slaves; I am thinking of Thomas Jefferson: the writer of "all men are
created equal" in the Declaration of Independence was a member of the
slavocracy who sold his own children;


"...He has excited domestic insurrections amongst us..."
--Thomas Jefferson (July 4, 1776, the Declaration of Independence)

That charge was directed at Lord Dunmore's Proclamation in 1775,
the first government offer of mass emancipation for slaves in North
American history. Lord Dunmore (nee John Murray) was the last Royal
Governor of Virginia. His proclamation offered immediate freedom to
any slave who was ready to fight loyally for 'King and Country'.
Hundreds of blacks fled their 'rebel' masters and hastened to enlist
in "Lord Dunmore's Ethiopian Regiment", which was outfitted with
uniforms bearing the motto, 'Liberty to Slaves'. Probably tens of
thousands more slaves would have joined Lord Dunmore's forces if they
had been able to escape. But smallpox decimated Lord Dunmore's ranks.


"In 1775, as Royal Governor, Dunmore was commanding the Virginia militia
invading the territories of the Shawnee in the Ohio Valley when the American
Revolution was launched by the First Continental Congress. Dunmore rushed
back to Williamsburg to defend his capital against the rebels....In April 1775,
Dunmore had the colony's supply of powder removed from the Williamsburg Arsenal,
where the rebels might seize it, and put aboard a warship. Mr. Jefferson's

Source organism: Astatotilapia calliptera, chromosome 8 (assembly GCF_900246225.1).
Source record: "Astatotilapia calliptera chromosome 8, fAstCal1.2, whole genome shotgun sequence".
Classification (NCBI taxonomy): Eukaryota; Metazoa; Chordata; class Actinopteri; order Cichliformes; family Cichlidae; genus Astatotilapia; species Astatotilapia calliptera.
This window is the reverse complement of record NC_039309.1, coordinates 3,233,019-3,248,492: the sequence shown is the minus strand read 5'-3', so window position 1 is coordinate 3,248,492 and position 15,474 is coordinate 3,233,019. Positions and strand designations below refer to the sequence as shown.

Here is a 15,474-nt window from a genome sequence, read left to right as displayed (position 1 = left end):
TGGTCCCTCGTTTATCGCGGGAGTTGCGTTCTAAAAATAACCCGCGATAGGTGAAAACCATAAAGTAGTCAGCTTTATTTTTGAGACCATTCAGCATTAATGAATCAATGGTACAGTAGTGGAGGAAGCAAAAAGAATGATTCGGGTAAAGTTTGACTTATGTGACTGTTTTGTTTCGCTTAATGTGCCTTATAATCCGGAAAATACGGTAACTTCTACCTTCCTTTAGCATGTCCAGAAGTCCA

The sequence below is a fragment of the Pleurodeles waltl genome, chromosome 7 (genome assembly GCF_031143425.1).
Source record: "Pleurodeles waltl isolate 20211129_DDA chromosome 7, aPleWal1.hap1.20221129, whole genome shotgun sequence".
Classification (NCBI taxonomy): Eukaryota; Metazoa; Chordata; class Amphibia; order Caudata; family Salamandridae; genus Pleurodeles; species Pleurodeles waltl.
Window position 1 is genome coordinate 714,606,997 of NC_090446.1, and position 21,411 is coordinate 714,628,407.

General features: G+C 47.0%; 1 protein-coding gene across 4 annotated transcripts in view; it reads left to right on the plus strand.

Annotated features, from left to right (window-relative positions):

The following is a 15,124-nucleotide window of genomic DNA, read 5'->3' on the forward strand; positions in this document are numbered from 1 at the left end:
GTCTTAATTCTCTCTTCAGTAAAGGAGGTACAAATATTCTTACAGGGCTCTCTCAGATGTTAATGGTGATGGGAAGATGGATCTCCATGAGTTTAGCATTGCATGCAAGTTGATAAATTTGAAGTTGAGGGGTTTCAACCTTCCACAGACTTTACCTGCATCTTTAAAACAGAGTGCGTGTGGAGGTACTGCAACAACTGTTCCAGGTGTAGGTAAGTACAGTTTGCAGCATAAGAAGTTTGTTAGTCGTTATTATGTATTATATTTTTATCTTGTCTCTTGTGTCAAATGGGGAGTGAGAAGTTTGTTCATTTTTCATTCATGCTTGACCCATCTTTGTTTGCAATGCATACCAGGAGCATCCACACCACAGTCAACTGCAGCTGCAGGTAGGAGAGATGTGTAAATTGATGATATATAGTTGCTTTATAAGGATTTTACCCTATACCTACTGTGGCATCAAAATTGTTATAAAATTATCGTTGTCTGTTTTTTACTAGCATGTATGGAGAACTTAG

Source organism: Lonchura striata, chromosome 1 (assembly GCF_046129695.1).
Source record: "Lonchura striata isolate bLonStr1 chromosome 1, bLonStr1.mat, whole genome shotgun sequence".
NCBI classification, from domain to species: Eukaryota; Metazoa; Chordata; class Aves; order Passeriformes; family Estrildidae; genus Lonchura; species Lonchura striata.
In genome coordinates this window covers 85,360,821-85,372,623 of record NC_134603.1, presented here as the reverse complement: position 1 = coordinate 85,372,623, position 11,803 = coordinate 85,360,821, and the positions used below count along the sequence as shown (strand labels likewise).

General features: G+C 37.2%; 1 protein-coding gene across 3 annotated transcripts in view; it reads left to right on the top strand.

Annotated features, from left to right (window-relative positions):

friends cried that without adequate powder they could *not* resist a rising of
their slaves. Dunmore responded that if their rebellion continued, 'by the
living God he would declare freedom to the slaves and reduce the city of
Williamsburg to ashes.' Many blacks rose to the implicit invitation, presenting
themselves at the governor's palace to offer their aid to Dunmore as chief of
that set of whites acting in their interest. Then Dunmore provided one of the
grievances listed in Jefferson's draft of the Declaration of Independence by
offering 'liberty to all slaves who would rise against, or escape from their
Rebel masters.'

For this emancipation proclamation, Thomas Jefferson and his colleagues blamed
not only Dunmore but also the Scots traders who rallied to his side. This set
of Scots merchants had absorbed 'the greater part of the increase in the
British tobacco trade after 1745' and had much to lose from any revolutionary
change. Along the Chesapeake as along the Gulf, it was a rare trading post
whose proprietor spoke English without a burr, and when that sound was heard
it might be assumed that the speaker shared the views of the laird of Dunmore.
Accordingly, it became a Whig habit to lump all Loyalists into 'the Scotch